“Tom's life spoke directly to the power of the human spirit and exemplified his resolute determination to not allow setbacks to impede following his dreams and aspirations,” Saints owner Gayle Benson said in a statement. “He exemplified the same fight and fortitude in recent years as he battled valiantly against illnesses but never wavered and kept his trademark sense of humor. He holds a special place in the hearts and minds of the Saints family."

The year before he joined the Eagles, Dempsey gained fame by kicking a 63-yard field goal to give the Saints a last-second 19-17 win over the Lions at Tulane Stadium in 1970. It broke the previous NFL record for longest field goal by 7 yards.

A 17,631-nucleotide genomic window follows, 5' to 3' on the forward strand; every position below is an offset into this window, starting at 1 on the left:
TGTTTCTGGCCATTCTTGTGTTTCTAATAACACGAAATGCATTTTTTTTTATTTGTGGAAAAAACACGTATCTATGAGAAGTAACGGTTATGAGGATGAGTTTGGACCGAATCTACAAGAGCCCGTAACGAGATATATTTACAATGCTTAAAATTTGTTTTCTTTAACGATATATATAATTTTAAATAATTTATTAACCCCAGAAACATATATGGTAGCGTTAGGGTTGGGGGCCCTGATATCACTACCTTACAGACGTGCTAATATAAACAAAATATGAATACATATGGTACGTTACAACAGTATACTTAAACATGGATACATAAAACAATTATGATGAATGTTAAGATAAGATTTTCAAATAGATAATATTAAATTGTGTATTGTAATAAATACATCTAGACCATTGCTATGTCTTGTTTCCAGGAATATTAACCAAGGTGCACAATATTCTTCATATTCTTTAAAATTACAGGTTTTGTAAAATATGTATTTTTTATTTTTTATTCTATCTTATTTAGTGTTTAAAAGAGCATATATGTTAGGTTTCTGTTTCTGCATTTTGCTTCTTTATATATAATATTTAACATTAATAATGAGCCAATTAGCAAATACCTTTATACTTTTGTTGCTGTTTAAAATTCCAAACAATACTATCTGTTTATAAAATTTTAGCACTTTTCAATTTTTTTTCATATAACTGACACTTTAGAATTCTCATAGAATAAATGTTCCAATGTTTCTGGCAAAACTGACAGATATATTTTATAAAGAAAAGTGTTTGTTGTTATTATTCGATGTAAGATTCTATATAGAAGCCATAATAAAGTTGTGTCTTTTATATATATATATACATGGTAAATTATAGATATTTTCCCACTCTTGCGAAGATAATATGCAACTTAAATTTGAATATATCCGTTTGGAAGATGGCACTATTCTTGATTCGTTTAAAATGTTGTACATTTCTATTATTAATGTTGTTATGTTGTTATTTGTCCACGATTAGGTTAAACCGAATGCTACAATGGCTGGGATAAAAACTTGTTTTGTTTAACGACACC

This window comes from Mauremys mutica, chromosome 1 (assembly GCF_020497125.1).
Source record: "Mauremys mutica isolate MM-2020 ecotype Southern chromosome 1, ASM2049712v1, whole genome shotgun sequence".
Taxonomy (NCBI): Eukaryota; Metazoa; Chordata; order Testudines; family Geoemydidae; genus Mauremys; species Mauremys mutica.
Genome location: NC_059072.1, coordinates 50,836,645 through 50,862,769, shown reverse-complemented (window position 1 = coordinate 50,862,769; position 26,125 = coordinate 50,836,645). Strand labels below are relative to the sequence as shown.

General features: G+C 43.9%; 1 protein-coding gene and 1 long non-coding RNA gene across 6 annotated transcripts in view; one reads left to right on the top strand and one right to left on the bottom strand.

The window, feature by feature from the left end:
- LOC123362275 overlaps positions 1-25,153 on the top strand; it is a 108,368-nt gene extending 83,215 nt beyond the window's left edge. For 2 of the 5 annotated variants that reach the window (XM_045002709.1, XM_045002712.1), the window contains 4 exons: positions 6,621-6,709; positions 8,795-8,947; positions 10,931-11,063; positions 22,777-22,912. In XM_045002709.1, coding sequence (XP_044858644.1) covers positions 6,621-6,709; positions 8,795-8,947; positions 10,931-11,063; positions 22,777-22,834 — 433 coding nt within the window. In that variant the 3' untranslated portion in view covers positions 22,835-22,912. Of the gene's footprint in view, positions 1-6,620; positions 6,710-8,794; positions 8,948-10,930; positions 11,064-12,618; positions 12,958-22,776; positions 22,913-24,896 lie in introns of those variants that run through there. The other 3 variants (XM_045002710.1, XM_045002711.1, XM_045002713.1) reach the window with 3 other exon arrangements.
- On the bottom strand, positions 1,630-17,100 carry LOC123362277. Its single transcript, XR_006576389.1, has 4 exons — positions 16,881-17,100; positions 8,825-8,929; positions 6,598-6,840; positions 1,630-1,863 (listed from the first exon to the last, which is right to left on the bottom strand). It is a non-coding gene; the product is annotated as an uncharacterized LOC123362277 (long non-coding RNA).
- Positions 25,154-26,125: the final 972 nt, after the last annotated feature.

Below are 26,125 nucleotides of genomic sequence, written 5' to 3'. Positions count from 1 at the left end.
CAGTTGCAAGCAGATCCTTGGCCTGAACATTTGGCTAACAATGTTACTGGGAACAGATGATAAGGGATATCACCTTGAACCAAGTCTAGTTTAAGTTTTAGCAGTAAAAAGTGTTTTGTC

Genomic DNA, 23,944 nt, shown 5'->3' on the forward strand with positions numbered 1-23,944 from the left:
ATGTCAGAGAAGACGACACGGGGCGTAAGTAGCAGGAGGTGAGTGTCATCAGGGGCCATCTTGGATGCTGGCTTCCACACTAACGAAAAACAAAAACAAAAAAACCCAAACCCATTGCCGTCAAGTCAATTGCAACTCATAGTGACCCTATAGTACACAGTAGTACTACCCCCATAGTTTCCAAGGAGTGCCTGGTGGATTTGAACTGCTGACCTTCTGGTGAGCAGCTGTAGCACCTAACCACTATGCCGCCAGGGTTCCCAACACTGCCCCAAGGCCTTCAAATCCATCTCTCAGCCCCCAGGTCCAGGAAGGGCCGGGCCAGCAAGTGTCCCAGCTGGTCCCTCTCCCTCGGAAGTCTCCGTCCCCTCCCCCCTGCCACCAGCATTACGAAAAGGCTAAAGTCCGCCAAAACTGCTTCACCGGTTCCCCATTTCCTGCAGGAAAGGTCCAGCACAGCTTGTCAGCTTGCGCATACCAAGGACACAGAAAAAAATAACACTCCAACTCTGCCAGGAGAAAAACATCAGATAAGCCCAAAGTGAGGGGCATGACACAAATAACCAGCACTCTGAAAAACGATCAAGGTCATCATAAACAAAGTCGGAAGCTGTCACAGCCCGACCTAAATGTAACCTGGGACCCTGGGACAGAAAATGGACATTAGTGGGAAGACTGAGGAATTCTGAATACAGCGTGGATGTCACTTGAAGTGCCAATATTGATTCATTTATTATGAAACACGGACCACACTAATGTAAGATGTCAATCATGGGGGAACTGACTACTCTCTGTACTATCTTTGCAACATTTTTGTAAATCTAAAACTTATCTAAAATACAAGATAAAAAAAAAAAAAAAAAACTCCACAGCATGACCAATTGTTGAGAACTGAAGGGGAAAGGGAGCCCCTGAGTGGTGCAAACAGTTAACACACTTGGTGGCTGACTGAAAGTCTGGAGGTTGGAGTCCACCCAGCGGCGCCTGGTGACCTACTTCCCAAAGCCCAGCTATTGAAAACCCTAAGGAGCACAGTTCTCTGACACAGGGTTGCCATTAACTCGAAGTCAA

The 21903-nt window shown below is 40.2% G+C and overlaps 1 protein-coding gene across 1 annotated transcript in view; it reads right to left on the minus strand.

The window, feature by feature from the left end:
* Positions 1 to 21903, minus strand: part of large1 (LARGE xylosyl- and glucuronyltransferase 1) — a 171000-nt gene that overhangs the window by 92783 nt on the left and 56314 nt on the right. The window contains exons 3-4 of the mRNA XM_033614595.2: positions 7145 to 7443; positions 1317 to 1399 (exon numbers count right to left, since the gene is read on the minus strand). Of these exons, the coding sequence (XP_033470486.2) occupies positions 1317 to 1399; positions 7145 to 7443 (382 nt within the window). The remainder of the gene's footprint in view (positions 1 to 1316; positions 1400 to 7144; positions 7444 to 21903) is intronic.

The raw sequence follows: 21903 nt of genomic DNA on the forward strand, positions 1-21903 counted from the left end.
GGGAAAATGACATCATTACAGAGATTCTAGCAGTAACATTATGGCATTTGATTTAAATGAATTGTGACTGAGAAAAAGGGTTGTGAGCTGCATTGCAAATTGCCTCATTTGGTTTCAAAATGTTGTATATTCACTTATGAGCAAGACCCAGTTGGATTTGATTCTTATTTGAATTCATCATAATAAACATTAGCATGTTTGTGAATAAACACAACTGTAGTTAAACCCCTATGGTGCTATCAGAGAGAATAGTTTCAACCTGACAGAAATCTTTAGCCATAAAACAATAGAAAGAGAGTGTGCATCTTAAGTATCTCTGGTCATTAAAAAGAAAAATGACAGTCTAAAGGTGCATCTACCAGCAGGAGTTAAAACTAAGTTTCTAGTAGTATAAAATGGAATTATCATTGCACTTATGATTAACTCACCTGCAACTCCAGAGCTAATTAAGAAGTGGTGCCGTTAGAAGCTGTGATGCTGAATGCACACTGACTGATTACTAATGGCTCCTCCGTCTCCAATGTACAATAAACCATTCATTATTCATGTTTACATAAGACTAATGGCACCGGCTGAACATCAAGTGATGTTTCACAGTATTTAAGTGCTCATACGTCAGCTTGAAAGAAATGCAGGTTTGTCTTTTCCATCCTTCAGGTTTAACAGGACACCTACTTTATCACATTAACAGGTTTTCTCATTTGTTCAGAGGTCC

That was the NFL record for 43 years until Matt Prater hit a 64-yarder in 2013. Others had tied the record but it took over four decades to beat it.

In his four seasons with the Eagles, for whom he played the longest, Dempsey kicked in 47 games and made 66 of 108 field goals (61.1%). He also made 84 of 90 point-after attempts. Dempsey is 18th on the Eagles’ list of all-time scorers with 282 points.

Dempsey retired to New Orleans where he began his NFL career as an undrafted free agent in 1969. He had been battling dementia since 2012.